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Stuart ministry

Stuart ministry
20th Cabinet of the Colony of New South Wales
Premier Alexander Stuart and the Colony of New South Wales (1863–1900)
Date formed5 January 1883 (1883-01-05)
Date dissolved6 October 1885 (1885-10-06)
People and organisations
MonarchQueen Victoria
GovernorLord Augustus Loftus
Head of governmentAlexander Stuart
No. of ministers10
Member partyunaligned
Status in legislatureMinority government
Opposition partyunaligned
Opposition leaderHenry Parkes
History
PredecessorThird Parkes ministry
SuccessorFirst Dibbs ministry

The Stuart ministry was the 20th ministry of the Colony of New South Wales, and was led by Sir Alexander Stuart. Stuart was elected to the New South Wales Legislative Assembly in 1874.

The title of Premier was widely used to refer to the Leader of Government, but not enshrined in formal use until 1920.

There was no party system in New South Wales politics until 1887.[1] Under the constitution, ministers in the Legislative Assembly were required to resign to recontest their seats in a by-election when appointed.[2] Such ministerial by-elections were usually uncontested and on this occasion a poll was required for East Sydney where George Reid was easily re-elected and Newtown where Henry Copeland was narrowly defeated. Copeland was able to return to the assembly the following week due to a vacancy at East Sydney. The 6 other ministers, Sir Alexander Stuart (Illawarra), George Dibbs (St Leonards), Henry Cohen (West Maitland), James Farnell (New England), Francis Wright (Redfern) and Joseph Abbott (Gunnedah ), were re-elected unopposed. The minister subsequently appointed, William Trickett (Paddington) was also re-elected unopposed.[3]

In January 1884 the Committee of Elections and Qualifications held that an error in the drafting of the constitution meant that George Reid could not be validly appointed Minister of Public Instruction, and declared his seat vacant.[4] Reid was defeated in the resulting by-election in February 1884.[3]

This ministry covers the period from 5 January 1883 until 6 October 1885. Suffering a paralytic stroke whilst in office, William Dalley was acting Premier from late 1884, with Dalley deciding to send a contingent of troops to the Sudan. Stuart resumed his duties in May 1885 before resigning in October due to continued ill health. His Treasurer, George Dibbs, succeeded Stuart as Premier.[5][6][7]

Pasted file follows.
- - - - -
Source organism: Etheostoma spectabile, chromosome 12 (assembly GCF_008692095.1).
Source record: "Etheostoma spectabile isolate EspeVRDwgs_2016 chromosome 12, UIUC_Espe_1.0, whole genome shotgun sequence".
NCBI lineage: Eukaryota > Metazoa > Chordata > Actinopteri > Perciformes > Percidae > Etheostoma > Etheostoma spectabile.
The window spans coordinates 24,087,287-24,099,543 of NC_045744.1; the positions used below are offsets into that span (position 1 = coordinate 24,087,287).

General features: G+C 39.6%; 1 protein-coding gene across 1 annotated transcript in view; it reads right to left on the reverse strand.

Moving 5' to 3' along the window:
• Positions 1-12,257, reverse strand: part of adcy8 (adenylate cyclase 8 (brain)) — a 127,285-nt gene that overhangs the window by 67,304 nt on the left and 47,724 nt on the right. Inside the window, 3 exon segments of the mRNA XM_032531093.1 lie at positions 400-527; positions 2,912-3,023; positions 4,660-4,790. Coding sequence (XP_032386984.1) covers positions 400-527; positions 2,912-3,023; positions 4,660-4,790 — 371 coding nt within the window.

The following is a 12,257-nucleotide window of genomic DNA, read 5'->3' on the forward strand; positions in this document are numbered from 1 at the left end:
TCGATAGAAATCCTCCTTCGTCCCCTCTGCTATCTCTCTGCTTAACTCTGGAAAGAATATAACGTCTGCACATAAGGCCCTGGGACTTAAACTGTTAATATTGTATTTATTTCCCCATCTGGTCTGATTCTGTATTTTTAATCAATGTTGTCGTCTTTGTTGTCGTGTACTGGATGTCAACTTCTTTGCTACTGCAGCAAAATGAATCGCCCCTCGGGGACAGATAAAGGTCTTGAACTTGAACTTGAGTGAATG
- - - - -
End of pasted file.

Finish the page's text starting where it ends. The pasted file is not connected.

Composition of ministry

Portfolio Minister Term start Term end Term length
Premier
Colonial Secretary
Sir Alexander Stuart[a] 5 January 1883 6 October 1885 2 years, 274 days
Colonial Treasurer George Dibbs
Minister of Public Instruction George Reid 6 March 1884 1 year, 61 days
William Trickett 2 May 1884 6 October 1885 1 year, 157 days
Minister of Justice Henry Cohen 5 January 1883 2 years, 274 days
Attorney General
Representative of the Government in Legislative Council
William Dalley MLC[a]
Secretary for Lands James Farnell
Secretary for Public Works Henry Copeland 28 March 1883 82 days
Francis Wright 28 May 1883 6 October 1885 862 days
Postmaster-General 5 January 1883 27 May 1883 142 days
William Trickett 28 May 1883 1 May 1884 339 days
James Norton MLC 2 May 1884 6 October 1885 1 year, 157 days
Secretary for Mines Joseph Abbott 5 January 1883 2 years, 274 days
Vice-President of the Executive Council Sir Patrick Jennings 31 July 1883 207 days
  1. ^ a b Due to the illness of Sir Alexander Stuart, in addition to his other responsibilities, William Dalley was also charged with the duties of Colonial Secretary from 7 October 1884 to 11 May 1885.

Ministers are members of the Legislative Assembly unless otherwise noted.

See also

References

  1. ^ Green, Antony (20 October 2010). "Centenary of the First NSW Labor Government". Australian Broadcasting Corporation. Archived from the original on 10 March 2012.
  2. ^ Twomey, Anne (2004). The Constitution of New South Wales. Federation Press. pp. 442. ISBN 9781862875166. Retrieved 24 November 2020.
  3. ^ a b Green, Antony. "By-elections 1882-85". New South Wales Election Results 1856-2007. Parliament of New South Wales. Retrieved 5 March 2021.
  4. ^ Twomey (2004), pp. 433–4.
  5. ^ Nairn, Bede; Martha Rutledge. "Stuart, Sir Alexander (1824–1886)". Australian Dictionary of Biography. National Centre of Biography, Australian National University. ISSN 1833-7538. Retrieved 6 March 2021.
  6. ^ Serle, Percival (1949). "Stuart, Sir Alexander (1824–1886)". Dictionary of Australian Biography. Sydney: Angus & Robertson. Retrieved 6 March 2021.
  7. ^ "Part 6 Ministries since 1856" (PDF). NSW Parliamentary Record. Parliament of New South Wales. Retrieved 6 March 2021.

 

Preceded byThird Parkes ministry Stuart ministry 1883–1885 Succeeded byFirst Dibbs ministry
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Stuart ministry
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